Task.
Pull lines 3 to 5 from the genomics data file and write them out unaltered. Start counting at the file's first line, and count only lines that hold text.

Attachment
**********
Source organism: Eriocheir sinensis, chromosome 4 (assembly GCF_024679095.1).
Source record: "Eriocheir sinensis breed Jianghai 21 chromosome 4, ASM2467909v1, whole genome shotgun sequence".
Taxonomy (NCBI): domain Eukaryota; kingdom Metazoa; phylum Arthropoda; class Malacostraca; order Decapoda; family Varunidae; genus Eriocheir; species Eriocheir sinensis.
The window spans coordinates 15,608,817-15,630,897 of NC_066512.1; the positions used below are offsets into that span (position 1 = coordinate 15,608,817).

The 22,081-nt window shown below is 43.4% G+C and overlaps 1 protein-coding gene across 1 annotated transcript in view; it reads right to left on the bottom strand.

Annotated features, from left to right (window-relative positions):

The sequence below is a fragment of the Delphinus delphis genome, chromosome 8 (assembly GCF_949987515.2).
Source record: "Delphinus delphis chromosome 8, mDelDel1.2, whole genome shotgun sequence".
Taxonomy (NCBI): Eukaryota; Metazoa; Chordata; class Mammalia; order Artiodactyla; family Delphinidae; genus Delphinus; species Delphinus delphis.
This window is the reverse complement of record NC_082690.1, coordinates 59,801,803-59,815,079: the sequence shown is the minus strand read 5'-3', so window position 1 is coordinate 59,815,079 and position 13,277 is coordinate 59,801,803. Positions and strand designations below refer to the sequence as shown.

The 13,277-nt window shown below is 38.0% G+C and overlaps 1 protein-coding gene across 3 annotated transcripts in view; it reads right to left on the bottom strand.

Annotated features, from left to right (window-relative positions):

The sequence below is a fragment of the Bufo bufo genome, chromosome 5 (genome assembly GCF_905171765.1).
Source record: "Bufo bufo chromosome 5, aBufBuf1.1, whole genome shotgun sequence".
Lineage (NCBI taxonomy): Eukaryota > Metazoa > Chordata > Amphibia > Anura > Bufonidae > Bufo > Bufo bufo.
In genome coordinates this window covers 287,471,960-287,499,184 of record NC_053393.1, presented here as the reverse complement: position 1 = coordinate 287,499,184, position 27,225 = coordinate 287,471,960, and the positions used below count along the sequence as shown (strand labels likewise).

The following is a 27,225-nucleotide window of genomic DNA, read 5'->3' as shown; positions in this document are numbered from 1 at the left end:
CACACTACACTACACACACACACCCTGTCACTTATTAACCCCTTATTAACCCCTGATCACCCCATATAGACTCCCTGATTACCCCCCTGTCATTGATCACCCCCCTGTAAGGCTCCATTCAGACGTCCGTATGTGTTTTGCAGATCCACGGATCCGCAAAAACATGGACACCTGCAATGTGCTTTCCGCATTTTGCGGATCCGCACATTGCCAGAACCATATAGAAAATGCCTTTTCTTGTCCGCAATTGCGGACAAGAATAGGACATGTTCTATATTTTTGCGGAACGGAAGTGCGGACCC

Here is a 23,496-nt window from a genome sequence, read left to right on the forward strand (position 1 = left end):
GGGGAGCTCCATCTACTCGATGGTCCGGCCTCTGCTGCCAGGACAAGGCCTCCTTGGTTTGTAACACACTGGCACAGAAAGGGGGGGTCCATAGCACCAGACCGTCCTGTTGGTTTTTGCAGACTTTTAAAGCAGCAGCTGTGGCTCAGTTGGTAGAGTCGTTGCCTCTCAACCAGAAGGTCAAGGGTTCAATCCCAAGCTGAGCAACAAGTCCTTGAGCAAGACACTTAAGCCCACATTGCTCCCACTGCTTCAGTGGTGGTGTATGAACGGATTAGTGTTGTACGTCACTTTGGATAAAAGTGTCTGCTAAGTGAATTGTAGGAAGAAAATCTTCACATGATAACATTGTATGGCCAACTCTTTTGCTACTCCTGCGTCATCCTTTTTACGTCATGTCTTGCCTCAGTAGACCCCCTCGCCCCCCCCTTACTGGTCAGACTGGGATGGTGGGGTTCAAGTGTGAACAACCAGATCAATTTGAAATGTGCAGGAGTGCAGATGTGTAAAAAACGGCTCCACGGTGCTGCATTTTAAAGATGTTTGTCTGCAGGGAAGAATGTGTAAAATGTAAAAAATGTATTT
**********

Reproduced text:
Taxonomy (NCBI): domain Eukaryota; kingdom Metazoa; phylum Arthropoda; class Malacostraca; order Decapoda; family Varunidae; genus Eriocheir; species Eriocheir sinensis.
The window spans coordinates 15,608,817-15,630,897 of NC_066512.1; the positions used below are offsets into that span (position 1 = coordinate 15,608,817).

The 22,081-nt window shown below is 43.4% G+C and overlaps 1 protein-coding gene across 1 annotated transcript in view; it reads right to left on the bottom strand.